Skip to main content

Tom Morris – Touching the Void

When David Greig and Tom Morris first sat down to talk about how their respective theatres could potentially collaborate, little did they realise the dramatic mountain they would have to climb in order to make it happen. As the recently appointed artistic director of the Royal Lyceum Theatre in Edinburgh, Greig already had an ever-expansive track record over twenty years as a playwright.

Morris too had helped reshape the theatrical landscape, first at Battersea Arts Centre, then with the National Theatre of Great Britain, with whom he co-directed the international hit, War Horse, alongside Marianne Elliot. As artistic director of Bristol Old Vic since 2009, Morris was in the midst of overseeing the second phase of a major refurbishment of the 250-year-old theatre. The prospect of Greig and Morris working together across both theatres was enticing, but what to do, and how to navigate their way towards a summit that audiences of both theatres could climb with them? As with all such artistic expeditions, this one required a plan.

The result of this is Greig and Morris’ staging of Touching the Void, Joe Simpson’s best-selling memoir of his near fatal climb in the Peruvian Andes first published in 1988, and adapted in 2003 for Kevin MacDonald’s BAFTA-winning documentary film. Given its subject and the already iconic status of Simpson’s story, both writer and director of the stage version knew they had to make something special.

Judging by the response of Morris’ production of Greig’s adaptation following its premier in Bristol last autumn, this is something which they seem to have already achieved. Edinburgh audiences will be able to see for themselves when it opens at the Lyceum this month before travelling to the Hong Kong Arts Festival. The fact that the production happened at all required a considerable leap of faith from both its primary creatives.

“The story is bigger than both of our theatres combined,” says Morris of his production, in which the Royal and Derngate, Northampton and London-based arts producers Fuel also have a stake. “I didn’t know David very well at the time we first talked about doing something together, and because our theatres are very similar, in that they both have quite an intimate front of stage, but can create big stage pictures behind, it seemed like a good idea for us to collaborate in some way.”

A casual suggestion by Morris prompted a surprising reaction.

“I said to David that one of the things I was thinking about doing was an adaptation of Touching the Void, and he said that if I was doing it, then it would very definitely be him who was writing it.”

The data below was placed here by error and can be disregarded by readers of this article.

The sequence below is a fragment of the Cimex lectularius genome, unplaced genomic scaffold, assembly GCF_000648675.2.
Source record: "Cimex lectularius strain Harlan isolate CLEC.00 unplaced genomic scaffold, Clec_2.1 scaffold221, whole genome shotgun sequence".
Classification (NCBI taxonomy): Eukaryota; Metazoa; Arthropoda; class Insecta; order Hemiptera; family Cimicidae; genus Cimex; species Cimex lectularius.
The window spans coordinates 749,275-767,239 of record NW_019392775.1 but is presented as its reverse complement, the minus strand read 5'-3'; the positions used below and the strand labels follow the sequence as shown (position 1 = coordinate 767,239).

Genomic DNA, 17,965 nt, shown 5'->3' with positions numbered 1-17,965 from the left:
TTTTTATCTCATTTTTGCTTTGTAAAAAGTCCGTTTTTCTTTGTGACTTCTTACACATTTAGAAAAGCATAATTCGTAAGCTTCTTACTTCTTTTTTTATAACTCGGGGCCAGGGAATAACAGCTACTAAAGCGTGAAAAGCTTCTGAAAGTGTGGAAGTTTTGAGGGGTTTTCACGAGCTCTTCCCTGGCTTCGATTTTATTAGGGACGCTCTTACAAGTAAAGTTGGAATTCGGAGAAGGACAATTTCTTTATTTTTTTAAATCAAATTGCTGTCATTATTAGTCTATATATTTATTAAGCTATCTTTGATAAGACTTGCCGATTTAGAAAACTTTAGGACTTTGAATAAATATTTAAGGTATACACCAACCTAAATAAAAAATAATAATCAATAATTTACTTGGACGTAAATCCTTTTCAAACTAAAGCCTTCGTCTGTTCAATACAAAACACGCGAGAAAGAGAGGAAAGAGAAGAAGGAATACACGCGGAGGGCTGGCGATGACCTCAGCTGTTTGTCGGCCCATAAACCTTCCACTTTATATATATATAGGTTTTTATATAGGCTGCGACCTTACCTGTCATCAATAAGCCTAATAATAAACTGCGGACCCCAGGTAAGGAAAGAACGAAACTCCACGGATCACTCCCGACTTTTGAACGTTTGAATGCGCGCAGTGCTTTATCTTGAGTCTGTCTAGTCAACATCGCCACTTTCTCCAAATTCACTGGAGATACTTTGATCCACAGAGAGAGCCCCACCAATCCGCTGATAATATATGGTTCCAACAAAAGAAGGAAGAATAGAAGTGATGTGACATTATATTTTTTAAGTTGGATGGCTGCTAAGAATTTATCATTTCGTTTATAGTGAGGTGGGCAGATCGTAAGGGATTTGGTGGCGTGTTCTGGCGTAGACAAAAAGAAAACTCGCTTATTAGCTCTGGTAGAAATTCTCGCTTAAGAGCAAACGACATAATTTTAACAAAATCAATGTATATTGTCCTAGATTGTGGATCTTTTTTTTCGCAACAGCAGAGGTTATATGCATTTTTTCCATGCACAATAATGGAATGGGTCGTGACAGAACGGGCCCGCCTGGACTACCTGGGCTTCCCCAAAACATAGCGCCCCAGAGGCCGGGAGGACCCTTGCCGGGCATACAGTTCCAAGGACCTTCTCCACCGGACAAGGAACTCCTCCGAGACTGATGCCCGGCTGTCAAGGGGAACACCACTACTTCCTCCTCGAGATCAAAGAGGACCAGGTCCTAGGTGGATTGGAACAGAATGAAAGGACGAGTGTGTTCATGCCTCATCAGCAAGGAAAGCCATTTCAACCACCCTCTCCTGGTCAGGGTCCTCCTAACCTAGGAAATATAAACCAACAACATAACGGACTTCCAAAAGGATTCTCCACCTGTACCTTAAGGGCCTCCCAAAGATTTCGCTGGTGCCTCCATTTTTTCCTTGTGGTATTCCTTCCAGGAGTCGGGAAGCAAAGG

Greig’s response came from his own relationship with climbing.

“I sort of knew that David was interested in climbing in some way,” says Morris, “but hadn’t realised just how much of a crazed obsession it was for him.”

This is borne out by at least two of Greig’s previous plays, which has either used mountaineering as a backdrop for an inquiry into identity, as he did in Pyrenees, or else explore the nature of climbing itself in terms of human physical struggle. This was the case with 8000m, produced by Suspect Culture, the company headed by Greig with director Graham Eatough. Other writers too hit the trail, with Alan Wilkins’s play, The Nest, setting out its store in a storm-bound Highland bothy brim-full of Munro-baggers.

In terms of a broader look at explorers beyond pure climbing, going way back, the Traverse Theatre in Edinburgh’s production of German playwright Manfred Karge’s modern classic, Conquest of the South Pole, saw a gang of unemployed youths put some kind of meaning into their lives by role-playing Norwegian adventurer Roald Amundsen’s trip to the Earth’s southernmost point.  

It was Greig’s first-hand experience of the climbing community that gave him and Morris a way in to putting Touching the Void onstage without having to be literal.

“It’s raw story-telling,” says Morris. “The antagonist here is really the mountain, and I think it’s wholly appropriate for theatre to try and tell a story that’s impossible to tell. Joe Simpson is a really good story-teller, but he’s quite an isolated story-teller, so we needed to come up with a device that allowed us to get to the centre of the story.

“When David goes climbing he hangs out at a place called the Clachan Inn,” says Morris, referring to Scotland’s oldest pub, which is a gateway of sorts for anyone walking the West Highland Way. “The mythology goes that it’s full of climbers telling stories about the extremes of their experiences. We looked at that, and we also looked at one of the relationships Joe Simpson does write about, which is with his sister. Both of those things gave us the language for the piece.